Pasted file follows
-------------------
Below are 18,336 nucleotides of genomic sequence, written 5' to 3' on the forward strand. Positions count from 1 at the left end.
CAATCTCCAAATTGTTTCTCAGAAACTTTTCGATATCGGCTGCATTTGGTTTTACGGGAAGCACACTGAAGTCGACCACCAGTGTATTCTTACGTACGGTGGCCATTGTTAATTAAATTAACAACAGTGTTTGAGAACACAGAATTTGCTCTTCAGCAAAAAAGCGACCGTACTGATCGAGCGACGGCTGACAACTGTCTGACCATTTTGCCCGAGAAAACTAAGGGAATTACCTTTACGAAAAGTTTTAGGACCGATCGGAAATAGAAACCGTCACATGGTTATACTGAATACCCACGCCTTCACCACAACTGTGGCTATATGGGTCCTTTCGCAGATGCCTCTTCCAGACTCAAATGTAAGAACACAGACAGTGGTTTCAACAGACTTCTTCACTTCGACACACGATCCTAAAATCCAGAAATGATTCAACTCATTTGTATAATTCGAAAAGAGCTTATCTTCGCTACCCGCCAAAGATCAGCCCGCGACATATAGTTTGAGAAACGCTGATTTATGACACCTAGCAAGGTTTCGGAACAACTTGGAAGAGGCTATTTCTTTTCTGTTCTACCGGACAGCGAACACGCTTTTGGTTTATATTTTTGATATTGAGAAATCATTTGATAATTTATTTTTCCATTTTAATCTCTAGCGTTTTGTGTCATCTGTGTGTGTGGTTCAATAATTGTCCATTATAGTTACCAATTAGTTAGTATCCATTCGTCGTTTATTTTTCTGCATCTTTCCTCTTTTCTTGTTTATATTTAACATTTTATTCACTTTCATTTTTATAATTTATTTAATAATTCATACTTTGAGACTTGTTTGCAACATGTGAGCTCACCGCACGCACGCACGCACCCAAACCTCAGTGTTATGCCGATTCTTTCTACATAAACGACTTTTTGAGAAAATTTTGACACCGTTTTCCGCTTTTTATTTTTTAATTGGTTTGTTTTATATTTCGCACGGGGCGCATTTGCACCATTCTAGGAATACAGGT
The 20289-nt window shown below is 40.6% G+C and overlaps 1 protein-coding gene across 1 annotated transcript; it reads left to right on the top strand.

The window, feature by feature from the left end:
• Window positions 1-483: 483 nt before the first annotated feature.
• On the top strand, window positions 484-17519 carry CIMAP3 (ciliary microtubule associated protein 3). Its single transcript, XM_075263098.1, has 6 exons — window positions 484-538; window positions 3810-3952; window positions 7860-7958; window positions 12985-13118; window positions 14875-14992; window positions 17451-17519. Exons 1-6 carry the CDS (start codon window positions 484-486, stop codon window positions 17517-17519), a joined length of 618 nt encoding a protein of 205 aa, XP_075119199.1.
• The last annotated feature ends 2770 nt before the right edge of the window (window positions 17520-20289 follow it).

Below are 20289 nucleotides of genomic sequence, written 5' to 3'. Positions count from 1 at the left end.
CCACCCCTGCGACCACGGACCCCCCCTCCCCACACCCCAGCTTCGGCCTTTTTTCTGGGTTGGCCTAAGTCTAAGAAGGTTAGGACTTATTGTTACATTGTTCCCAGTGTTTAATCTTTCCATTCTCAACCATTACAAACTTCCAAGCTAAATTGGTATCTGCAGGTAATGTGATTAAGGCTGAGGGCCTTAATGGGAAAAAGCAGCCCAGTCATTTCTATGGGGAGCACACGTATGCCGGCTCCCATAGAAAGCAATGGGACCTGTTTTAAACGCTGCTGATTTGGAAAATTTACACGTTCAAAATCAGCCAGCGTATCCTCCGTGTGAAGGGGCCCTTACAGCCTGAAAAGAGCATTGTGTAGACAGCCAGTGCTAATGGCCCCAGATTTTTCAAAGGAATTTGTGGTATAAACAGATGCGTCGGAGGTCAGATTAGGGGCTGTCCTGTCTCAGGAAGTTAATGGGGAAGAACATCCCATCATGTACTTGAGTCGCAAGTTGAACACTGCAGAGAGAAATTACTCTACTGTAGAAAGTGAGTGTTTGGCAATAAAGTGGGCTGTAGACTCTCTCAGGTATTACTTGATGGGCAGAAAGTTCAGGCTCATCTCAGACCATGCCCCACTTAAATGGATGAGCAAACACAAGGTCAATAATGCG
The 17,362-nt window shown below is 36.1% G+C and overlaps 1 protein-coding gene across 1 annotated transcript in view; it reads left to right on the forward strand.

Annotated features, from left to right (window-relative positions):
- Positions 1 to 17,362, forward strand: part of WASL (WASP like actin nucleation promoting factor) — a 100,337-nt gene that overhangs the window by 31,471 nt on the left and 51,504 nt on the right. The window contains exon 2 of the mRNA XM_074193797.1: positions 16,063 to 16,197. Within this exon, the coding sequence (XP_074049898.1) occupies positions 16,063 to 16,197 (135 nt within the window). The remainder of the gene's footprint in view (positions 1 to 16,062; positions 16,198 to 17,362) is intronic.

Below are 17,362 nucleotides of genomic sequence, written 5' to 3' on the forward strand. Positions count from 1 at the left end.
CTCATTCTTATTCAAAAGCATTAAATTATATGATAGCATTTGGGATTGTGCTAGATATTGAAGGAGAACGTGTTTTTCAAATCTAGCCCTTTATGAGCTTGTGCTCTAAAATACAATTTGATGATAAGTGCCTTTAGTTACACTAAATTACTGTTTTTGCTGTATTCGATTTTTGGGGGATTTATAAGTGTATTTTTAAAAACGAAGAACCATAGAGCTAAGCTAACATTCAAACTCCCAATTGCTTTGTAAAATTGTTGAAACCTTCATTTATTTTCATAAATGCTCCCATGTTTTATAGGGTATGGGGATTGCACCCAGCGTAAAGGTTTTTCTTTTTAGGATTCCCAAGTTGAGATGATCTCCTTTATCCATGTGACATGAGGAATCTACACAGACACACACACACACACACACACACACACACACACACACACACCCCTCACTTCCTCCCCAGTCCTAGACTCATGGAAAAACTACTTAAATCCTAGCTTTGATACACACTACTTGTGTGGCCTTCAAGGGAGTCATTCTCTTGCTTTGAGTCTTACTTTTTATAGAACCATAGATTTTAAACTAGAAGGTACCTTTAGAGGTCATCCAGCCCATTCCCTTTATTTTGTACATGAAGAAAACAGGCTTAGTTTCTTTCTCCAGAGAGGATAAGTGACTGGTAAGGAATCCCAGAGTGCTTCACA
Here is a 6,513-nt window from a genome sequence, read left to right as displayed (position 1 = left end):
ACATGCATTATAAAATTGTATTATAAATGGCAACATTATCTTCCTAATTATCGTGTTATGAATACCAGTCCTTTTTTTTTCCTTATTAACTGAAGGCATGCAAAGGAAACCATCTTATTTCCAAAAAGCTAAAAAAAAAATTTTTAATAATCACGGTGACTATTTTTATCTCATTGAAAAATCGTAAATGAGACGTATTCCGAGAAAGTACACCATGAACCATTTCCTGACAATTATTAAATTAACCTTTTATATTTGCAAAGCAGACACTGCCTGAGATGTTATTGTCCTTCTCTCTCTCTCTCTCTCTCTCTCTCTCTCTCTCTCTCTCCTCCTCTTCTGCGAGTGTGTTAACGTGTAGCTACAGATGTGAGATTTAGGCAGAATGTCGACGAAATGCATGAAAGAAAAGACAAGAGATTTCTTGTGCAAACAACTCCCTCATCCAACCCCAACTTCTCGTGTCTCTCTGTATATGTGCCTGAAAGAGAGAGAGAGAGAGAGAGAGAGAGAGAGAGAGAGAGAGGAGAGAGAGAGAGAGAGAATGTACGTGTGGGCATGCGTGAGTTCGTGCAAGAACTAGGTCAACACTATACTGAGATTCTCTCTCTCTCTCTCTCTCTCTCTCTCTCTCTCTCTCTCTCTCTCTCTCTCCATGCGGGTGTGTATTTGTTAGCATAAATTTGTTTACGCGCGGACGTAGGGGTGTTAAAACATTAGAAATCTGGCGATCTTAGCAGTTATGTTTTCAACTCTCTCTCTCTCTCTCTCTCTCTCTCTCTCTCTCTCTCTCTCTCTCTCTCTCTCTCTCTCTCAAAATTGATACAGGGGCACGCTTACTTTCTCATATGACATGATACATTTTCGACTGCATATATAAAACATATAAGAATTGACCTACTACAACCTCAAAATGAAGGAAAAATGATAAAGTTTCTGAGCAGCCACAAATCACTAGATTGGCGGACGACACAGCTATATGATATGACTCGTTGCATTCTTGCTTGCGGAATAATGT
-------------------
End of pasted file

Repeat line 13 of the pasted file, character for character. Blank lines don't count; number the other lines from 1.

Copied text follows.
Below are 17,362 nucleotides of genomic sequence, written 5' to 3' on the forward strand. Positions count from 1 at the left end.